Jim Jordan Makes A Massive Mistake By Attempting To Play Video games With Jack Smith
House Judiciary Committee Chair Jim Jordan (R-OH) is now accusing federal prosecutors of trying to pressure Trump lawyers, and is playing a dangerous game with Special Counsel Jack Smith.
Rep. Jordan is once again trying to obtain documents from the ongoing Jack Smith investigation. Now Jordan wants to investigate Jack Smith’s prosecutors for allegedly pressuring one of the lawyers being paid for by Donald Trump.
Jordan wrote in a letter to Smith:
The Committee on the Judiciary is continuing its oversight of the Biden Justice Department’s commitment to impartial justice and its handling of a special counsel investigation against President Biden’s chief opponent in the upcoming presidential election. Last year, Jay Bratt—one of your senior prosecutors and top aides—allegedly improperly pressured Stanley Woodward, a lawyer representing a defendant indicted by you, by implying that the Administration would look more favorably on Mr. Woodward’s candidacy for a judgeship if Mr. Woodward’s client cooperated with the Office of the Special Counsel.
This attempt to inappropriately coerce Mr. Woodward raises serious concerns about the abusive tactics of the Office of the Special Counsel and the Department’s commitment to its mission to uphold the rule of law and ensure impartial justice. In November 2022, when your prosecutors were trying to secure the cooperation of Walt Nauta—who is alleged to have “move[d] boxes of documents” at Mar-a-Lago2—prosecutors, including Mr. Bratt, summoned Mr. Woodward to a meeting at the Department’s headquarters for “an urgent matter that they were reluctant to discuss over the phone.”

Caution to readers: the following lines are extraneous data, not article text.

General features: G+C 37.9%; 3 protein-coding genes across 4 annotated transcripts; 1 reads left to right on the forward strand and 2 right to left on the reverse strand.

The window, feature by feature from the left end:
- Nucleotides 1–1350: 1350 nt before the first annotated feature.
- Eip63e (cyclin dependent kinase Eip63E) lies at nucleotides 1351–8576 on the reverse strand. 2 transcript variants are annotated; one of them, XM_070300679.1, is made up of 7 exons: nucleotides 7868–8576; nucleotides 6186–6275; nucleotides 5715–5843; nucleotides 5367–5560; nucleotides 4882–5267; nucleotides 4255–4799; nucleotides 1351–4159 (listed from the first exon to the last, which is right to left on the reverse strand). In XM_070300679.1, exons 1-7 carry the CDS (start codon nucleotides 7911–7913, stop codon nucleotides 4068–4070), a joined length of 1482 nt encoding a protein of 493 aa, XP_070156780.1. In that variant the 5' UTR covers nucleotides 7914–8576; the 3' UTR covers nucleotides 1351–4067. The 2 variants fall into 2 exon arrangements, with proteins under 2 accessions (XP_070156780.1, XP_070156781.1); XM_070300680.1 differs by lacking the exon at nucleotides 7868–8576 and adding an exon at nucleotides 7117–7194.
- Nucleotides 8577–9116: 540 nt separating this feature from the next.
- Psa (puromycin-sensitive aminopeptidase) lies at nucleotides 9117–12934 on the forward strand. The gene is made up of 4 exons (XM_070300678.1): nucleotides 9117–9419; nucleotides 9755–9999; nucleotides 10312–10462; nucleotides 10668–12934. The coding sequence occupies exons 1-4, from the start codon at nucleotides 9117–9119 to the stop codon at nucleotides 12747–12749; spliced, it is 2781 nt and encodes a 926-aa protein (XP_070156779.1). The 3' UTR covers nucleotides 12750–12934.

When Mr. Woodward arrived, Mr. Bratt threatened him that Mr. Nauta should cooperate “because he had given potentially conflicting testimony that could result in a false statement.” 4Mr. Bratt commented that he did not take Mr. Woodward as a “Trump guy” and indicated that he was confident that application for a judgeship on the D.C. superior court, implying that the Biden Administration would perceive Mr. Woodward’s application more favorably if Mr. Nauta was a cooperating witness for the Special Counsel against President Trump. Mr. Woodward subsequently informed the Justice Department that they “would have no further communications” unless the Justice Department charged Mr. Nauta or brokered an immunity deal. After Mr. Woodward declined to give in to Mr. Bratt’s intimidation and coercion, Mr. Bratt once again sought to induce Mr. Nauta’s cooperation by attacking Mr. Woodward’s representation.
On August 2, 2023, Mr. Bratt filed a motion in Mr. Nauta’s case raising alleged conflicts of interests presented by Mr. Woodward’s representation of two other witnesses “who could be called to testify at a trial in the case involving classified documents at Mar-a-Lago.”
He further suggested that the court should “procure independent counsel” to be present at the hearing “to advise Mr. Woodward’s clients regarding the potential conflicts.” Mr. Woodward’s reply brief stated that Mr. Bratt’s intimidation threats were merely “an attempt to diminish the Court’s authority over the proceedings in this case and to undermine attorney-client relationships without any basis specific to the facts of such representation.”
Jordan has tried to meddle in the investigations of Trump by Fani Willis and Alvin Bragg. In both cases, he was told by each of the local prosecutors to go kick rocks. However, the game that Jordan is playing with the Special Counsel is especially dangerous to a group of congressional Republicans who appear to have been active participants in Trump’s efforts to overturn the 2020 election.
In his effort to help Trump, Jim Jordan is messing with the one office that could investigate and potentially indict members of Congress if it is proven that they played a role in helping or assisting Trump’s coup.
Rep. Jordan, like Trump, is making a big mistake by viewing serious legal matters through a prism of politics. If Jim Jordan tries to come after Jack Smith, he and his Republican colleagues could soon regret it.